Ulsterwas a province of landed estates. This talk will identify those estates records of most use to genealogists, such as leases, rentals and maps, as well as considering the significance of landed estates in Ulster.


Irish and Scots-Irish Research: Not always at the bottom of the pile

This presentation looks at the lesser known and more fragmentary sources available for the seventeenth, eighteenth and nineteenth centuries, as well as the large though often un-mined resources such as estate records, the Registry of Deeds, wills, and other materials. It draws attention to some quite uniquely and very rich Irish sources, that are not available elsewhere in the British Isles, indeed Europe, and therefore the theme of the lecture is a counterpoint to the rather disparaging remark that some researchers used to use to make: that they had Irish ancestors ‘but I leave that to the bottom of the pile’, based on the erroneous notion that all Irish records were destroyed in 1922, and as such there are few records at which to look. This lecture is the antidote to that attitude, and demonstrates that in some instances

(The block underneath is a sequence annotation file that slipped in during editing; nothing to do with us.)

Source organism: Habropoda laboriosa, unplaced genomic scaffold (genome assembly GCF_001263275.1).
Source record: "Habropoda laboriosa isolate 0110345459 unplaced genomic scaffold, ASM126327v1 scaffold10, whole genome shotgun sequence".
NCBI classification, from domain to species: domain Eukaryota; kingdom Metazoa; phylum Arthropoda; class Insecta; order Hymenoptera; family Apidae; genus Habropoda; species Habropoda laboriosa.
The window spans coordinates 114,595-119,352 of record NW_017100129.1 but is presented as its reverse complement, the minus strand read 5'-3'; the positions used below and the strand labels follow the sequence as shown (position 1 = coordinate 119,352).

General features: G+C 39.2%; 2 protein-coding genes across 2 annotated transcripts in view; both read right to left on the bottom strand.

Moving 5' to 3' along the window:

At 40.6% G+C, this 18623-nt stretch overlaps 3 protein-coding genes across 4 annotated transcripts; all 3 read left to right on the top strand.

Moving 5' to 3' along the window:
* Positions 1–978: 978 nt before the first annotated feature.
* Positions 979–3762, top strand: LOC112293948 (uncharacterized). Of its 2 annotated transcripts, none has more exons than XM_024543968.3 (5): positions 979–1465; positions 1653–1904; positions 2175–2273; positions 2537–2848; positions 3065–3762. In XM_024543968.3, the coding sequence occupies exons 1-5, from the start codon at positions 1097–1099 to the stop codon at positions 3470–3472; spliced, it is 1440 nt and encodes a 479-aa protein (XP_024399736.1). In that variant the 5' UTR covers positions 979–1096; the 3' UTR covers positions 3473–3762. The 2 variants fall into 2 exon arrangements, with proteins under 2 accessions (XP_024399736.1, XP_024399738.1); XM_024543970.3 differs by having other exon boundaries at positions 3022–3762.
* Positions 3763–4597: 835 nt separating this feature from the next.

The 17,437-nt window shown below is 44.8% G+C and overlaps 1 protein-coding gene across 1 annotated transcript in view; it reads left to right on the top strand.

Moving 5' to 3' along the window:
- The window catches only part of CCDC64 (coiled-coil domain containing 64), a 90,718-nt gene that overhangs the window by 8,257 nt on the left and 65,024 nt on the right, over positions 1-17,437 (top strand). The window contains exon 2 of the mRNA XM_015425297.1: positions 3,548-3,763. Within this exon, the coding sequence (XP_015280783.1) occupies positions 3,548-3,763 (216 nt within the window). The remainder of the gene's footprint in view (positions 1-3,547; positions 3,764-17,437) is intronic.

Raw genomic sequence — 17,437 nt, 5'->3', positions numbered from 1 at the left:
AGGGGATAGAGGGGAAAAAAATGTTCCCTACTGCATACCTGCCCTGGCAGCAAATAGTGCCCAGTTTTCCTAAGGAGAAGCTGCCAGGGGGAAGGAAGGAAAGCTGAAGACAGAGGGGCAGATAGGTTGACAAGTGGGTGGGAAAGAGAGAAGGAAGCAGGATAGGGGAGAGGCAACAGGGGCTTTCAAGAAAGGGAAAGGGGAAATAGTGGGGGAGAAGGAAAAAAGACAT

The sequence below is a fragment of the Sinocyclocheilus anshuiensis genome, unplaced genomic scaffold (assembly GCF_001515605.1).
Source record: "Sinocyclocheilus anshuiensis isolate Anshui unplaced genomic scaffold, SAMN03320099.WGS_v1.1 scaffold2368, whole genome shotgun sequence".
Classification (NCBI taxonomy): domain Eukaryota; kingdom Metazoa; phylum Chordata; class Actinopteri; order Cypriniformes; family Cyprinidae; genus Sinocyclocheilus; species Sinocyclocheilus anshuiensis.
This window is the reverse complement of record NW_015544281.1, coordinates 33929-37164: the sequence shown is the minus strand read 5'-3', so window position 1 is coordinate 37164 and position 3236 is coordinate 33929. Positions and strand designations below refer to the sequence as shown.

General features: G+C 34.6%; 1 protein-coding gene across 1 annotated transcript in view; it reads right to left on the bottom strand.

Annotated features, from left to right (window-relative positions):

Irelandhas quite exceptional and unique sources.


Question and Answer Session hosted by both speakers



Seminar Fee (Includes free parking, and same-day admission to the Indiana Experience.)


    $28 for GSMC and IHS members and $35 for nonmembers.


         Optional Lunch: $12 for Potato Bar with all the toppings, including cheese (sauce and shredded), steamed vegetables, onions, sour cream and chili, dessert and beverage.

Registration is online via IHS. or - Call IHS at (317) 232-1882 for more information.


Not a member? Join GSMC now and enjoy the Member rate as well as all of the other
benefits throughout the year.

For information on GSMC, go to


"Preserving The Past, Serving The Present, Promoting The Future"

Wabash Valley Genealogy Society 

Based in Vigo County, Terre Haute, Indiana. Serving Clark, Crawford and Edgar Counties in Illinois.

Clay, Greene, Parke, Putnam, Sullivan, Vermillion and Vigo in Indiana


P.O. Box 7012

Terre Haute, Indiana 47802-7012


Society Email Address:

President: James Kane      Email:

For other WVGS officers and their contact information click on "Contact" above left.